The sessions I got to I thought were fun, with poets perhaps outnumbering the essayists and fiction writers more this year than in years before, but in general giving a good idea of the range of writers and work produced locally.  Mine was the one session actually labeled by genre, as “horror fiction,” which might have kept the hypothetical crowds at bay, though it was more likely that I had the next-to-last Sunday, 4 p.m. slot (that is, when people were starting to call it a day, stopping by perhaps to rest their feet, we being one of the few venues there with a sunshade and chairs, rising again on realization of what they were hearing and scurrying all the faster to their cars — would that we writers actually had that kind of power!) and, in any event, some people did show up and stayed for the stories.

And so, I opened with “The Calm” (cf. below, October 5 2014, et al.) from my early collection, STRANGE MISTRESSES:  TALES OF WONDER AND ROMANCE, a Lovecraftian tale set in northern New York at the time of the French and Indian War, originally published in NEW MYTHOS LEGENDS (Marietta Publishing, 1999).  This ran perhaps a little longer than I had rehearsed, though it might also be that we started a couple of minutes late, but not to worry.  For my closing story I had pre-selected two, both from THE TEARS OF ISIS, anticipating perhaps a time problem (things running a couple of minutes late at events like this is not exactly unprecedented) and so chose the shorter, “Bones, Bones, the Musical Fruit” (cf. March 29, January 26 2014, et al.),  originally published in BONE BALLET (Iguana Publications, 2005) and concerning the problems endured by artists who craft musical instruments from human bones.

It all seemed to go over well enough.

The anthology’s name is CEMETERY RIOTS, though, ghostlike, it seemed to lurk in shadows.  There has been a note and cover picture on Editor Chris (“T.C.”) Bennett’s Facebook wall since about the second week of June and a web page probably in the near future.  Yet there was an air of mystery when I recei11401216_108575572813296_1964991277105814082_nved a “request to moderate” from WordPress concerning a comment on one of last week’s posts.  It turned out not to actually be a comment as such, but rather means of contacting me with an invitation to submit.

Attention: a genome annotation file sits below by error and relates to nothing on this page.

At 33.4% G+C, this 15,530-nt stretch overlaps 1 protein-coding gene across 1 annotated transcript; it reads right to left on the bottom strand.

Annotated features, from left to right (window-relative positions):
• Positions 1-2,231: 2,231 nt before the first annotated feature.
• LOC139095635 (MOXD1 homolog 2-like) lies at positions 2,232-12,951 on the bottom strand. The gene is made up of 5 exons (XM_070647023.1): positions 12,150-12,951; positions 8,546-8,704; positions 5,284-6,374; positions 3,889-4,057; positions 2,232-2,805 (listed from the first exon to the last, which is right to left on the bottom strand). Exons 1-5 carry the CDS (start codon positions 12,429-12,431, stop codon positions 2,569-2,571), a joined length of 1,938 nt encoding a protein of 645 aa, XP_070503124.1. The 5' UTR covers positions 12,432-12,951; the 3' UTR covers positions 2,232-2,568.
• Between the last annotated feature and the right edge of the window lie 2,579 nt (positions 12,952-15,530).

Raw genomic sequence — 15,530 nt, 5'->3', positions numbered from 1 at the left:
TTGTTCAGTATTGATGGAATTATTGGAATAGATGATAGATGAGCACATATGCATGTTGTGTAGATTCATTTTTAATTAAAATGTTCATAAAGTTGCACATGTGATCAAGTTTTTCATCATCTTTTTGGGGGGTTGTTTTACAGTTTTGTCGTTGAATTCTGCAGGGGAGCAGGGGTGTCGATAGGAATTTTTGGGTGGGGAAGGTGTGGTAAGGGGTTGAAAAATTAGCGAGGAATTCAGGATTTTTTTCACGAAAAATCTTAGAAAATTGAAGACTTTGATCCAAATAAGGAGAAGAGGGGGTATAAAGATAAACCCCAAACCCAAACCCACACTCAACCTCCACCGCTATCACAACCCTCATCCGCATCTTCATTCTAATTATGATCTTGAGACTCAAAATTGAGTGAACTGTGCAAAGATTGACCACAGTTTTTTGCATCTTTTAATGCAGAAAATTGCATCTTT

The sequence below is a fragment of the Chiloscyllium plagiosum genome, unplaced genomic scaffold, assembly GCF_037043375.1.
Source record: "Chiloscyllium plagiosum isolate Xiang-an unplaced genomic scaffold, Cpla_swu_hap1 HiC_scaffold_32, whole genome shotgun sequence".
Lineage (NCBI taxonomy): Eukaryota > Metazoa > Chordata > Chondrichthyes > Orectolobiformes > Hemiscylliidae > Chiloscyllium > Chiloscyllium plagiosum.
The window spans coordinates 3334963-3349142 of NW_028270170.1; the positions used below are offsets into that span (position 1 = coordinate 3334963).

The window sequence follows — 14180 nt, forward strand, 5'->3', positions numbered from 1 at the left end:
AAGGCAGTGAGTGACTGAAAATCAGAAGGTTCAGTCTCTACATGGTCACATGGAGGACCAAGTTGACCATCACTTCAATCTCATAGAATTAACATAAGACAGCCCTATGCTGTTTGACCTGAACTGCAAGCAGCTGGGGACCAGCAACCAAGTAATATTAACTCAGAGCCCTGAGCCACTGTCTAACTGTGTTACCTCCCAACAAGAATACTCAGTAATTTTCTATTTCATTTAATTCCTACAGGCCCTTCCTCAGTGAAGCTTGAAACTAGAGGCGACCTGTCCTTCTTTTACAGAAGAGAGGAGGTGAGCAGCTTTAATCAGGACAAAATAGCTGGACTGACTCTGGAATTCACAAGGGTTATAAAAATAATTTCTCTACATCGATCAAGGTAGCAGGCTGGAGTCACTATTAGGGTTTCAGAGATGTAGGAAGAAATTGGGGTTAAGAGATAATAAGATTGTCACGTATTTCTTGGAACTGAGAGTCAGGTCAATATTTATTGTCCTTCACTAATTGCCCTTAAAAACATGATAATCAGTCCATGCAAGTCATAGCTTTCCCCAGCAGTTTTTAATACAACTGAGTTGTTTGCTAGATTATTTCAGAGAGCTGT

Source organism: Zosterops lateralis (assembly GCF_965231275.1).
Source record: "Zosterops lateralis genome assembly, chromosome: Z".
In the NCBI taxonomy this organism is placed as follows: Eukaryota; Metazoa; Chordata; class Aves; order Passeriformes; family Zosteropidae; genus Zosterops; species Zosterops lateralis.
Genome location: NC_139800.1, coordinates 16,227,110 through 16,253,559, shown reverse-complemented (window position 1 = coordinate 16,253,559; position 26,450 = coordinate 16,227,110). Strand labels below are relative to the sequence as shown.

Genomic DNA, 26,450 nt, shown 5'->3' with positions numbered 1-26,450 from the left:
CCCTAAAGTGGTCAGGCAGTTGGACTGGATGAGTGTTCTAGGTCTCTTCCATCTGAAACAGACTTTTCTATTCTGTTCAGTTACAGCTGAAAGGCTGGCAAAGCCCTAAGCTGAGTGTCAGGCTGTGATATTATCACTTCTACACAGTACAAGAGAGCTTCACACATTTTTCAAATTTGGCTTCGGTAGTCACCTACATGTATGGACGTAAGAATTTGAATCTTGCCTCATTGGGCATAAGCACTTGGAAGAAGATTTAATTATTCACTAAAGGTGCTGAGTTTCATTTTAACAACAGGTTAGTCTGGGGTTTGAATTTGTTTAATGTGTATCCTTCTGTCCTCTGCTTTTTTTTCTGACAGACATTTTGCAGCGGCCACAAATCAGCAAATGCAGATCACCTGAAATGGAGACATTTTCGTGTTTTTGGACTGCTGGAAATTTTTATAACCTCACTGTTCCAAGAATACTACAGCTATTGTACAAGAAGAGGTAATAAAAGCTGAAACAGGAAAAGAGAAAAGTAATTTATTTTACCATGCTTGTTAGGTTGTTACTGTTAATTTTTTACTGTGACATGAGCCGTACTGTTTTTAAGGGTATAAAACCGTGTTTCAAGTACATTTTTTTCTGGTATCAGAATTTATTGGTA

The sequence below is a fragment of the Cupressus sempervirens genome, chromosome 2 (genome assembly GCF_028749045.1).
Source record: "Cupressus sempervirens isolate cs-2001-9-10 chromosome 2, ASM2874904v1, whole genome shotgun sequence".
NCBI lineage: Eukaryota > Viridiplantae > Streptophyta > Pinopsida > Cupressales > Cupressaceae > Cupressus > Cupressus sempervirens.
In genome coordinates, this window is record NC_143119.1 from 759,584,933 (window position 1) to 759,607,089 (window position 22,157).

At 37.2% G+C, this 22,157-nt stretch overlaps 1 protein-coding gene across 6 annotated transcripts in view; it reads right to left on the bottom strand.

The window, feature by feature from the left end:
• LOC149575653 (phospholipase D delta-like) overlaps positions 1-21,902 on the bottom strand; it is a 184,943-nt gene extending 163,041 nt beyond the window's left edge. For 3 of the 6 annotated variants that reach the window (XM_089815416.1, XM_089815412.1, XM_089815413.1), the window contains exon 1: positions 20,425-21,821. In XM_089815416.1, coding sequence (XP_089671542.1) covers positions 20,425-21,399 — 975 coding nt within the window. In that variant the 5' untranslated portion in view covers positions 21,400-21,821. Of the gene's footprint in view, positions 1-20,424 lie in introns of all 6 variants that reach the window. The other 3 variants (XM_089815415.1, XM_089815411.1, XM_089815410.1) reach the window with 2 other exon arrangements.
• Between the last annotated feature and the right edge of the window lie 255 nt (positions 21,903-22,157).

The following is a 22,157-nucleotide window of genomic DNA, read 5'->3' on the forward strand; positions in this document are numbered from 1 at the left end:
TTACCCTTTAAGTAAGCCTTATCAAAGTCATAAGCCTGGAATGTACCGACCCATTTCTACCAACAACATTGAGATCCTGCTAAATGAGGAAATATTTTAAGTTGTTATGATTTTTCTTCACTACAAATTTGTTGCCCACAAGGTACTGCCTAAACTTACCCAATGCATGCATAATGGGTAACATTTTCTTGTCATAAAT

There was a note concerning the Facebook page and a tentative publication date for early to mid 2016, plus word count limitations and info on payment.  And there was an email for further contact.

So, intrigued, I checked out the picture and some other info, then emailed with some content-related questions.  The answer to that, in effect, was pretty general “as long as it’s horror,” as well as some details on formats and files. Also there might be more anthologies coming in the future.  So why not, thought I?  A few days later I emailed a tale called “The Re-Possessed” about, keeping the CEMETERY RIOTS title and cover in mind, an undertaker’s arrangements gone wrong in Victorian London.

Then this afternoon the answer came:  “I received your story.  Love it.  Sending out contract and payment.”  So the moral, I suppose, is it’s always a good idea to follow up on mysterious emails.

Latish this evening the contract came from Cohesion Press for my story “The Good Work” for publication in BLURRING THE LINE (see February 7).  This is the Australian anthology that asks the question “Do you know what’s real and what isn’t?”  So concerning my story, one might consider whethblurringer there were witches in 1850s London.  And if there were witches, then what of witch hunters?

Going back to the original blurb, “BLURRING THE LINE will take you into the far reaches of your darkness, without letting go of reality.  It will make you believe.”  So following some initial delays, the book is now one more step closer to publication, originally set, according to Editor Marty Young, for the “third quarter 2015.”  Then, to quote tonight’s email, once contract details are settled all around he (and, hence, I) “will let you know the TOC, and we can begin the promotional train.”